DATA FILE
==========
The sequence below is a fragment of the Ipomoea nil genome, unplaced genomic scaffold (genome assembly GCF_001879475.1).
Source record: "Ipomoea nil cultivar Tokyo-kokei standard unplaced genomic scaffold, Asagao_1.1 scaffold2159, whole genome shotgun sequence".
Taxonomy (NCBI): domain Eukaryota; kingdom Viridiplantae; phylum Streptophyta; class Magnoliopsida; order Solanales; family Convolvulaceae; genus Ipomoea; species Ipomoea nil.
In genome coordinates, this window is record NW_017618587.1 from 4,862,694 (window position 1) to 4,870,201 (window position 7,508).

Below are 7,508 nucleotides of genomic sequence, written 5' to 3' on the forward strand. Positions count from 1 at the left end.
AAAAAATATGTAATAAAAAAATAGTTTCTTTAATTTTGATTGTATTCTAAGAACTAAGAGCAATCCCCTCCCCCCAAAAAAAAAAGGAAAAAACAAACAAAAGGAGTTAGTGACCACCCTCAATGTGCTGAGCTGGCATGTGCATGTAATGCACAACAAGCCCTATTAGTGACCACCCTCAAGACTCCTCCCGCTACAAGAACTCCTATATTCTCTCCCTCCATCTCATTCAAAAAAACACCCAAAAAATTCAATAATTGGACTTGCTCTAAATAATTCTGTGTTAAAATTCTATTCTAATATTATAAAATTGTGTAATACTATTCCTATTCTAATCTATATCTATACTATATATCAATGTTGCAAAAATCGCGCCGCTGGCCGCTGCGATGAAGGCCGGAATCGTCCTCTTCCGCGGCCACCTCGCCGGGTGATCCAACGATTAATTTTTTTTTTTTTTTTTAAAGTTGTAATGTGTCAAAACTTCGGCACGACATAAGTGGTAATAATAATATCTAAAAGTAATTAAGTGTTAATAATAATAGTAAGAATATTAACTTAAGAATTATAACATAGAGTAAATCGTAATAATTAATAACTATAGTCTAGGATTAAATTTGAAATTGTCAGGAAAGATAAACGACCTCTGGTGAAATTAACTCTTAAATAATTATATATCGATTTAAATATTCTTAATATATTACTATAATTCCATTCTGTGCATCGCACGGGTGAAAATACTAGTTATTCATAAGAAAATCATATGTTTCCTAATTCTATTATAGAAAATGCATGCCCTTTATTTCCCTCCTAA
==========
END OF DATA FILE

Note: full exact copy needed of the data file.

The sequence below is a fragment of the Ipomoea nil genome, unplaced genomic scaffold (genome assembly GCF_001879475.1).
Source record: "Ipomoea nil cultivar Tokyo-kokei standard unplaced genomic scaffold, Asagao_1.1 scaffold2159, whole genome shotgun sequence".
Taxonomy (NCBI): domain Eukaryota; kingdom Viridiplantae; phylum Streptophyta; class Magnoliopsida; order Solanales; family Convolvulaceae; genus Ipomoea; species Ipomoea nil.
In genome coordinates, this window is record NW_017618587.1 from 4,862,694 (window position 1) to 4,870,201 (window position 7,508).

Below are 7,508 nucleotides of genomic sequence, written 5' to 3' on the forward strand. Positions count from 1 at the left end.
AAAAAATATGTAATAAAAAAATAGTTTCTTTAATTTTGATTGTATTCTAAGAACTAAGAGCAATCCCCTCCCCCCAAAAAAAAAAGGAAAAAACAAACAAAAGGAGTTAGTGACCACCCTCAATGTGCTGAGCTGGCATGTGCATGTAATGCACAACAAGCCCTATTAGTGACCACCCTCAAGACTCCTCCCGCTACAAGAACTCCTATATTCTCTCCCTCCATCTCATTCAAAAAAACACCCAAAAAATTCAATAATTGGACTTGCTCTAAATAATTCTGTGTTAAAATTCTATTCTAATATTATAAAATTGTGTAATACTATTCCTATTCTAATCTATATCTATACTATATATCAATGTTGCAAAAATCGCGCCGCTGGCCGCTGCGATGAAGGCCGGAATCGTCCTCTTCCGCGGCCACCTCGCCGGGTGATCCAACGATTAATTTTTTTTTTTTTTTTTAAAGTTGTAATGTGTCAAAACTTCGGCACGACATAAGTGGTAATAATAATATCTAAAAGTAATTAAGTGTTAATAATAATAGTAAGAATATTAACTTAAGAATTATAACATAGAGTAAATCGTAATAATTAATAACTATAGTCTAGGATTAAATTTGAAATTGTCAGGAAAGATAAACGACCTCTGGTGAAATTAACTCTTAAATAATTATATATCGATTTAAATATTCTTAATATATTACTATAATTCCATTCTGTGCATCGCACGGGTGAAAATACTAGTTATTCATAAGAAAATCATATGTTTCCTAATTCTATTATAGAAAATGCATGCCCTTTATTTCCCTCCTAA